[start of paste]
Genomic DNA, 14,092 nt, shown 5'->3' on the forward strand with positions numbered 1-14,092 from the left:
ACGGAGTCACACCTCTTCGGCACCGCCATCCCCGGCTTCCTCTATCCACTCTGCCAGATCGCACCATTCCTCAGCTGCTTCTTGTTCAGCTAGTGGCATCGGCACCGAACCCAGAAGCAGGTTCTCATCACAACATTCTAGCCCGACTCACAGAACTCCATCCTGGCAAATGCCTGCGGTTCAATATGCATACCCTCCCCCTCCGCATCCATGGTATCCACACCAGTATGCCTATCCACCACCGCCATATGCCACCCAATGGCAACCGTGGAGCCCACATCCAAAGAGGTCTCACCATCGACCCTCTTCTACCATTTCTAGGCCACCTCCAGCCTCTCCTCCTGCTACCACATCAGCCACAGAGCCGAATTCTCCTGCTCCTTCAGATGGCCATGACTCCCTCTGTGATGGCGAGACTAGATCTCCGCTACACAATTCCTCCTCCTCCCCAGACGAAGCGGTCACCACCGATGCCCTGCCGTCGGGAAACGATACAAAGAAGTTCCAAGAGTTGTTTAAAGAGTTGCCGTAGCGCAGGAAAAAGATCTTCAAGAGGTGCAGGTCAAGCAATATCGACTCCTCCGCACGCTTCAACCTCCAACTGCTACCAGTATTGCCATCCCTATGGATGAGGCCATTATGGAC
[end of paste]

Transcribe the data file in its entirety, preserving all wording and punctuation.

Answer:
Genomic DNA, 14,092 nt, shown 5'->3' on the forward strand with positions numbered 1-14,092 from the left:
ACGGAGTCACACCTCTTCGGCACCGCCATCCCCGGCTTCCTCTATCCACTCTGCCAGATCGCACCATTCCTCAGCTGCTTCTTGTTCAGCTAGTGGCATCGGCACCGAACCCAGAAGCAGGTTCTCATCACAACATTCTAGCCCGACTCACAGAACTCCATCCTGGCAAATGCCTGCGGTTCAATATGCATACCCTCCCCCTCCGCATCCATGGTATCCACACCAGTATGCCTATCCACCACCGCCATATGCCACCCAATGGCAACCGTGGAGCCCACATCCAAAGAGGTCTCACCATCGACCCTCTTCTACCATTTCTAGGCCACCTCCAGCCTCTCCTCCTGCTACCACATCAGCCACAGAGCCGAATTCTCCTGCTCCTTCAGATGGCCATGACTCCCTCTGTGATGGCGAGACTAGATCTCCGCTACACAATTCCTCCTCCTCCCCAGACGAAGCGGTCACCACCGATGCCCTGCCGTCGGGAAACGATACAAAGAAGTTCCAAGAGTTGTTTAAAGAGTTGCCGTAGCGCAGGAAAAAGATCTTCAAGAGGTGCAGGTCAAGCAATATCGACTCCTCCGCACGCTTCAACCTCCAACTGCTACCAGTATTGCCATCCCTATGGATGAGGCCATTATGGAC